Even her name evokes an image of nature in action: Holly Twining.

It wasn’t until about seven years ago that life led Holly from New York City to Maine. Then this urban artiste opened her doors to fields and fresh air, and it felt like the most natural thing in the world.

Holly is a program naturalist at Fields Pond Audubon Center in Holden. She has described it as her “dream job,” but that may be due less to the job and more to what Holly brings to it. She has been a dancer, an actress, a traveler, a writer, an artistic director, a yoga instructor, an antiques dealer, a photographer and a master gardener. She also is mother to two young boys: August, 2, and Zane, 5. Her creative bent shows in all corners of her life.

Holly’s home is a beautiful chaos of free expression — an apt outer manifestation for her inner artistic ebullience. A designated coloring wall displays Zane and Auggie’s personalities in crayon. Walls and ceilings are draped in creative works by all four humans in the household. Also in residence during my visit were Daisy the dog, Lulu the cat, and a woolly bear caterpillar in a jar.

Holly’s enthusiasm for learning and teaching about the natural world is contagious. Her gardens, still dormant under the last dregs of snow, blossom into a rich variety of native plants, bird boxes, and creative landscaping that was nothing but grass when her family first moved in. It is safe to say that no grass grows under her feet — literally or figuratively.

Holly’s father was an amateur ornithologist, so bird watching and the outdoors go way back in her life. Her education, however, led her into the arts. As an undergraduate, she pursued a degree in theater, then got an interdisciplinary master’s degree in humanities and social thought.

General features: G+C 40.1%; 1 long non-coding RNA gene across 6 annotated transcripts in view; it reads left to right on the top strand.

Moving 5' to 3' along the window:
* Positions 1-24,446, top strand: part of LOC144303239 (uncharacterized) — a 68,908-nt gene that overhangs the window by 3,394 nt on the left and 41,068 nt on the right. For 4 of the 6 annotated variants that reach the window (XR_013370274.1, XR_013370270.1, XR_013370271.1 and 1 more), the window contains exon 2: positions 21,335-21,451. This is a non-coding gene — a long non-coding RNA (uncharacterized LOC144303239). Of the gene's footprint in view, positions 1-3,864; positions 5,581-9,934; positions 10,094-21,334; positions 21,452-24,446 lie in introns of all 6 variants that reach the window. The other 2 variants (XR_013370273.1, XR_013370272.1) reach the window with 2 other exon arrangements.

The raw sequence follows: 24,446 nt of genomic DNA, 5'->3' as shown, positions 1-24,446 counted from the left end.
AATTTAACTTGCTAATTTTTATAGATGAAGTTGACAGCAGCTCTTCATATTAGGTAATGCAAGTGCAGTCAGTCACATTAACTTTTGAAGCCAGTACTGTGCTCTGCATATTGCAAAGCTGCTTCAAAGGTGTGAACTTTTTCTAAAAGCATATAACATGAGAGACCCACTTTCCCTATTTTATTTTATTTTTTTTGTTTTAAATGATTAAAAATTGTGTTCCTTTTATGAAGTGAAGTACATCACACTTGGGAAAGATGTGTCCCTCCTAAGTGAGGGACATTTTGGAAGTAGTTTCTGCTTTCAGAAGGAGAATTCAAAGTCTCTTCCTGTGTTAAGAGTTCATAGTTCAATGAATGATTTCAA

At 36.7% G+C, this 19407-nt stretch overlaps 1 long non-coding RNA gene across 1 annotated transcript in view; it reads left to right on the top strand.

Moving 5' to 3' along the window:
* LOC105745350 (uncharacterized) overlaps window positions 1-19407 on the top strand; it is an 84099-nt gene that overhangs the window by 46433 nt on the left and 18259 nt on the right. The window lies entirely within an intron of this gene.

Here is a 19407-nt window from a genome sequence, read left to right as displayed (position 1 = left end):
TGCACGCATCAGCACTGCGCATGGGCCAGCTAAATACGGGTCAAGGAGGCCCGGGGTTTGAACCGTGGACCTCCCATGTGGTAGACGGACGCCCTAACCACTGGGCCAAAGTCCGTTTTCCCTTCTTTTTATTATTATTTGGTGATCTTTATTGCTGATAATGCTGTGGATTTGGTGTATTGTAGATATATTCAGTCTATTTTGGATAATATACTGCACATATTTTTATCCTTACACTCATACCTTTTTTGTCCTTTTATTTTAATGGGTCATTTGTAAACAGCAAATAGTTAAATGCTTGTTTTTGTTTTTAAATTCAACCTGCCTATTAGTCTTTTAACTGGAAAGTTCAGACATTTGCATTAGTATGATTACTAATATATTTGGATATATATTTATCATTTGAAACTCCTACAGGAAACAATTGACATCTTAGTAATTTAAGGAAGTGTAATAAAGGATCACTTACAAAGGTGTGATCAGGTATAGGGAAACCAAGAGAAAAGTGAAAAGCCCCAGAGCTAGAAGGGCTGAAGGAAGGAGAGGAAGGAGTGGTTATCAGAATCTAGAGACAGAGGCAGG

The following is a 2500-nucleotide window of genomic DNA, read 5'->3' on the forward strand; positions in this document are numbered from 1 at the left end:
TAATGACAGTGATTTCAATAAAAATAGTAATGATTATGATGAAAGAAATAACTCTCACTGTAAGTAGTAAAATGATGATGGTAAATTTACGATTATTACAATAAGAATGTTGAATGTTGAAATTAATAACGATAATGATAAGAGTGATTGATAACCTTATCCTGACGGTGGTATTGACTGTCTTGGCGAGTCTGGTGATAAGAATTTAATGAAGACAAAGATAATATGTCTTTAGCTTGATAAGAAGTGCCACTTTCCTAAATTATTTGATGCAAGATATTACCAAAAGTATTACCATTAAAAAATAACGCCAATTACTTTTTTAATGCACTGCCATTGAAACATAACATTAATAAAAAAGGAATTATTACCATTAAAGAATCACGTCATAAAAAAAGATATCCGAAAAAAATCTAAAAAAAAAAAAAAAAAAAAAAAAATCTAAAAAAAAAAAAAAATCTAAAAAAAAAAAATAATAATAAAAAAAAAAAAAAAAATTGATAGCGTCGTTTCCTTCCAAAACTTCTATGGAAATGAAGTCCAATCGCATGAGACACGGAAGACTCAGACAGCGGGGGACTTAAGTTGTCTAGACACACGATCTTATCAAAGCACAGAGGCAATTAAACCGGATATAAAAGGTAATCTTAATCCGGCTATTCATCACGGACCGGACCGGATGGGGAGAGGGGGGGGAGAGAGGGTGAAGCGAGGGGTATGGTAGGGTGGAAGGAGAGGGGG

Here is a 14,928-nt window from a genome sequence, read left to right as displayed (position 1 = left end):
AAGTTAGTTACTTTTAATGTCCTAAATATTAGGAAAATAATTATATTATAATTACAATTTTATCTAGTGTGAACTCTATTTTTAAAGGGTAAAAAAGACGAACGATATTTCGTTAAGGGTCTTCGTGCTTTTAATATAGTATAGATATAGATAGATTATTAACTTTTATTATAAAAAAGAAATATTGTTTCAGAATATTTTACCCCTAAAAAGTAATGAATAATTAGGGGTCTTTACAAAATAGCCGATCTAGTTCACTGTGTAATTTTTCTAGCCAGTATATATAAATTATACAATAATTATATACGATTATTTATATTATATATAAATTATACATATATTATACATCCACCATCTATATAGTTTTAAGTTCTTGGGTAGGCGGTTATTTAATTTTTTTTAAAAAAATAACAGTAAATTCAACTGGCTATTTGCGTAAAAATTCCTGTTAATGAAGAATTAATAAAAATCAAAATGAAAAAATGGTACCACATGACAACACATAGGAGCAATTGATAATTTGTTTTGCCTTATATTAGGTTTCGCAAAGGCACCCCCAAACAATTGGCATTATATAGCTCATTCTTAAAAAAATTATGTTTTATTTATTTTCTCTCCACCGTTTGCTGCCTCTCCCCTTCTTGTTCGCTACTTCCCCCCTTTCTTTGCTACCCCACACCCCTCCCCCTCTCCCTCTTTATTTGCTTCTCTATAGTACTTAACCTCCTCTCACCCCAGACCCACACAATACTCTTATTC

While doing a play in New York, Holly met her future husband, writer Travis Baker. It was the summer of 2001, just before the terrorist attacks of Sept. 11.

“I was in a building when the first plane hit. I ran out for the second, then I ran to where Travis was and watched the rest …We said I love you for the first time that day.”

They realized how fast things can go by in this world. Just two months later, on opening night of their show, Travis proposed. They were married a month later.

Holly was looking for a doctorate program in environmental ethics when Travis was accepted into the Master of Arts program in English at the University of Maine, and they made the decision to move. Holly’s Ph.D. plans went on hold, but she hit the ground running. She did some substitute teaching, had a booth at the antiques co-op, began studying photography, joined a tennis team, sat on the board of the Orono Land Trust, joined the Audubon center as a volunteer, had two baby boys, wrote a nature column, and completed a course to become a master gardener.

When a position opened up at Fields Pond Audubon Center, she jumped at the opportunity and was offered the job.

Holly brings an artsy/literary bent to her programs at the nature center. She offers writing, theater and poetry programs for all ages that combine explorations of external nature and internal creativity. She also edits their newsletter and teaches yoga in conjunction with nature walks.

Innovations abound outside of work as well.

In November, Holly wrote a 50,000-word novel in a month through NaNoWriMo (nanowrimo.org). She has a photo exhibit at Fields Pond through the end of May. She is in the midst of a yoga teacher-training course at Namaste Institute in Rockland. She and Zane soon will begin sprucing up their plots — Native Eclectic and Zane’s Wild Garden — at UMaine’s Master Gardener Demonstration Garden at Rogers Farm.

“I love projects,” she says.

Central Maine attracts creativity and independence, and Holly Twining is a case in point.

Robin Clifford Wood welcomes feedback and suggestions. You can reach her at robin.everyday@gmail.com.